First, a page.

REVIEW: Fatal Games (1984)

fatalgames

usa-icon

1984, Impact Films

Director:
Michael Elliot
Producer:
Charles Mankiewicz
Writers:
Rafael Bunuel
Michael Elliot
Charles Mankiewicz
Cinematography:
Alfred Taylor
Editing:
Jonathon Braun

Cast:
Sally Kirkland (Diane Paine)
Lynn Banashek (Annie Rivers)
Sean Masterson (Phil Dandridge)
Michael O’Leary (Frank Agee)
Teal Roberts (Lynn Fox)
Spice Williams-Crosby (Coach Drew)
Melissa Prophet (Nancy Wilson)
Angela Bennett (Sue Allen Barnes)
Nicholas Love (Joe Ward)
Michael Elliot (Dr. Jordine)
Charles Mankiewicz (Coach Jack Webber)
Lauretta Murphy (Shelly)

The trials for the Olympics take a dangerous turn in this 80’s slasher film that is not too much on the gory side (and that’s okay) and provides one hell of an ending (which helps), but somehow drags from time to time (which can bore the viewer).

At a training facility, seven young men and women have qualified to compete in the Nationals in which should they succeed, will make their dream to the Olympics. They are gymnasts Annie, Nancy, Frank, and Sue Ellen; swimmer Lynn; and track and field qualifiers Joe and Phil. As they prepare for the Nationals, their training increases with constant pressure from medical trainer Dr. Jordine and Coaches Webber and Drew. Only physical therapist/nurse assistant Diane has any sympathy for these hopefuls.

However, the pressures of training are nothing compared to what’s about to happen. A mysterious person in a black tracksuit arrives and begins to slowly kill each one of the young hopefuls using a javelin. As each one begins to go missing, those who have survived so far as well as the medical staff and coaches begin to worry. Who is the mysterious killer who is impaling their victims, ruining their dreams of possible Olympic fame?

Shot in 1983, one can only guess that the film was released on the fact that the Los Angeles Olympics games were about to be held the following year. While the concept is similar to an earlier slasher film, Graduation Day (1981), the fact that the Olympics are somehow involved with this film (even in a brief mention) makes it a bit novel. The filmmaking team of director Michael Elliot (in what would be his only film) and producer Charles Mankiewicz crafted what could have been a possibly underrated 80’s slasher. However, there does bode one small issue.

The script, in which Elliot and Mankiewicz co-wrote with Rafael Bunuel, tends to drag in certain pieces perhaps due to the fact that we have seven potential victims all set in mind. In addition, it seemed like there is an unnecessary scene involving the swimming coach and a female lover. Instead of just a typical slasher, many of the filler scenes are either some sort of talk between couples (Lynn and Frank; Annie and Phil); or the doctor (played by director Elliot) just yelling at the coaching staff and physical therapist to do their job as if he is the flipping head coach.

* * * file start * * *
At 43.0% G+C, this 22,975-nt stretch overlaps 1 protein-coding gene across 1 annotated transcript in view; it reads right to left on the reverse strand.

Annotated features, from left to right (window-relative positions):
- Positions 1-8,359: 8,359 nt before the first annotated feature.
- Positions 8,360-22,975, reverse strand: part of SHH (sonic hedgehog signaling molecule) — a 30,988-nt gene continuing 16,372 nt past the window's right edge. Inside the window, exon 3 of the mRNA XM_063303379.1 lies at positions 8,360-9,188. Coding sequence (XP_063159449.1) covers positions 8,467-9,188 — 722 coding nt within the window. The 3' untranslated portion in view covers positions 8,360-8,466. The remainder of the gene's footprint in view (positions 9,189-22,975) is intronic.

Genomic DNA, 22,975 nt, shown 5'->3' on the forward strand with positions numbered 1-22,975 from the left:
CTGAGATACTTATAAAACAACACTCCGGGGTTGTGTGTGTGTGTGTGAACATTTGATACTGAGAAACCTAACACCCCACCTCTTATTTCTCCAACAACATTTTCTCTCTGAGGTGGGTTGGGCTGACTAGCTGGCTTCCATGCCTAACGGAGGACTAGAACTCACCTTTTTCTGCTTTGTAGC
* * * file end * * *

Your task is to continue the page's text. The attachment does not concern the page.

Unlike inventive death scenes seen in most slasher films, our killer resorts to using one thing: a javelin. From the getgo, one could suspect one of the young hopefuls as they are a javelin thrower themselves (Spoiler Alert: thirty-five minutes into it, you’ll think otherwise). Some of the impaling scenes look like something more akin to an action film, especially the very first death scene as it just comes out of nowhere and the victim is impaled to the wall during a weight-lifting session and it is not as gory as one might imagine. In terms of comparing to other films during the golden age of slasher films, the bloodletting here is a more “close to the middle” road rather than off-screen killings or say, a Tom Savini gorefest.

Fatal Games had potential and didn’t rely on over the top buckets of blood, but too much filler made this film drag along to the point of boredom at times. However, the death scenes are quite nicely done and the big reveal does provide quite a bit of redemption for an overall ho-hum effort.

WFG RATING: C

This title is out of print but was available on VHS from Media Home Entertainment.

Advertisements

Leave a Reply

Fill in your details below or click an icon to log in:

WordPress.com Logo

You are commenting using your WordPress.com account. Log Out / Change )

Twitter picture

You are commenting using your Twitter account. Log Out / Change )

Facebook photo

You are commenting using your Facebook account. Log Out / Change )

Google+ photo

You are commenting using your Google+ account. Log Out / Change )

Connecting to %s